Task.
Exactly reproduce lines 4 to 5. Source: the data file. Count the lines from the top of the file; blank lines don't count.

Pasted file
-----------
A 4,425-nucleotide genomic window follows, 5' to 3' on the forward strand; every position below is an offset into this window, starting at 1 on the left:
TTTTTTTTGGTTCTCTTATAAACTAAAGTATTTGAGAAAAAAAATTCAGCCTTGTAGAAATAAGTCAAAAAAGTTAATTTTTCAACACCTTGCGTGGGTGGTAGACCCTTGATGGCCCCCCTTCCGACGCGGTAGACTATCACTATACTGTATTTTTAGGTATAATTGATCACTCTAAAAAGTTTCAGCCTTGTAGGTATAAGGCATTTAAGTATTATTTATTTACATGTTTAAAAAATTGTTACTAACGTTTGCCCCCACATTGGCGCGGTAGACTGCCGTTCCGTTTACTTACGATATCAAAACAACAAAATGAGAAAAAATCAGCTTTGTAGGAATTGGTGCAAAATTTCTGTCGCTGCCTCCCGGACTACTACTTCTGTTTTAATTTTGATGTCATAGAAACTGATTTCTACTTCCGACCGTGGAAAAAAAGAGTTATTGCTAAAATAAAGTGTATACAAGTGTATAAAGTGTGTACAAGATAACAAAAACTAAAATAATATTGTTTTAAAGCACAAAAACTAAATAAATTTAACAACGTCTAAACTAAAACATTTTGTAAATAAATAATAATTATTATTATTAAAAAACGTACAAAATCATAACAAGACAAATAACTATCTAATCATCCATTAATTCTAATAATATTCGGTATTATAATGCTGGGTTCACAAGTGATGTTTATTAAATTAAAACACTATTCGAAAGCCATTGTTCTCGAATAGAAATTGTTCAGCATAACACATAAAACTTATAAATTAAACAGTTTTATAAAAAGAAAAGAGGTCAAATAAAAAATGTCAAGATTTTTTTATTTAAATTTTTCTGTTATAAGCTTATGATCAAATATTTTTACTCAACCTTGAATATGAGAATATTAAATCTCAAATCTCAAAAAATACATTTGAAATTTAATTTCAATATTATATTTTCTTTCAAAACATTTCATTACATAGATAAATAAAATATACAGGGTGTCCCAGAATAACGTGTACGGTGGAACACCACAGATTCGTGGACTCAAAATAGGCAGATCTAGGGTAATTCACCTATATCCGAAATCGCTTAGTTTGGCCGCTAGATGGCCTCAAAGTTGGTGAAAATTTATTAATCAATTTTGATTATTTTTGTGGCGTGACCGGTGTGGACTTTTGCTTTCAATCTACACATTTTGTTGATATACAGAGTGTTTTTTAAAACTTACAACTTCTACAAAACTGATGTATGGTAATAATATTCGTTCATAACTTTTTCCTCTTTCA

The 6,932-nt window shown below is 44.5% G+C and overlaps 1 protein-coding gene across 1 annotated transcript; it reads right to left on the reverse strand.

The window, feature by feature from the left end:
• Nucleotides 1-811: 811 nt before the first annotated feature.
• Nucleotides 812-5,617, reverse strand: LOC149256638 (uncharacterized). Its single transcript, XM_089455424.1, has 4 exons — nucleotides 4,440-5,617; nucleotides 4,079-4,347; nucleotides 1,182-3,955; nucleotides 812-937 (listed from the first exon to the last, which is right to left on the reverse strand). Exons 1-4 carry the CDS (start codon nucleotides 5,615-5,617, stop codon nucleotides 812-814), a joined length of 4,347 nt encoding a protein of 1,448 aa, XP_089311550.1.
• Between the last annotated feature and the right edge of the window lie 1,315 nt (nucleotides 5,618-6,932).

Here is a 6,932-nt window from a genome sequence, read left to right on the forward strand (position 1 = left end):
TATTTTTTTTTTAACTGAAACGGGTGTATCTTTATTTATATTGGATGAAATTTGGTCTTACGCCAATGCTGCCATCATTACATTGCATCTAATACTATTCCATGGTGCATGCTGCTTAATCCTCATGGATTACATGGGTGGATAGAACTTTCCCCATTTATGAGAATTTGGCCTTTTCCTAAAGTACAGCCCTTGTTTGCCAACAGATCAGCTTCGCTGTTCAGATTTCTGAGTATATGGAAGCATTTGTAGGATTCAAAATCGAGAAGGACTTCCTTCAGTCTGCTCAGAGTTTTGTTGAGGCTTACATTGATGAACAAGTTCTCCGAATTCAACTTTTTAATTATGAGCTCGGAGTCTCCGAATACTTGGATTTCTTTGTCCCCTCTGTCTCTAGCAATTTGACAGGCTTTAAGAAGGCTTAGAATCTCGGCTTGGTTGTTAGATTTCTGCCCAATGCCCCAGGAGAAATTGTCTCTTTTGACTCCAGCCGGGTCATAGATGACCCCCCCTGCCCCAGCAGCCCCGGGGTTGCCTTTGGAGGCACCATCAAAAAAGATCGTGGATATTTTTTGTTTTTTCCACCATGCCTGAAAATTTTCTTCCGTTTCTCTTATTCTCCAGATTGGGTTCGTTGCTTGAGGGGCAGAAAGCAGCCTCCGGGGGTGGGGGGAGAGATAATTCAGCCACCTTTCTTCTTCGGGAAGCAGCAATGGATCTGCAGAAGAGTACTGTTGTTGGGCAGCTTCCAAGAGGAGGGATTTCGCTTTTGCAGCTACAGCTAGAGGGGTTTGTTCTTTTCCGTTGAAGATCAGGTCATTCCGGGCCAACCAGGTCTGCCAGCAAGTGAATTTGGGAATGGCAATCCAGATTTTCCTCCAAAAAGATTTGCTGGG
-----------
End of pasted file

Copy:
The window, feature by feature from the left end:
• Nucleotides 1-811: 811 nt before the first annotated feature.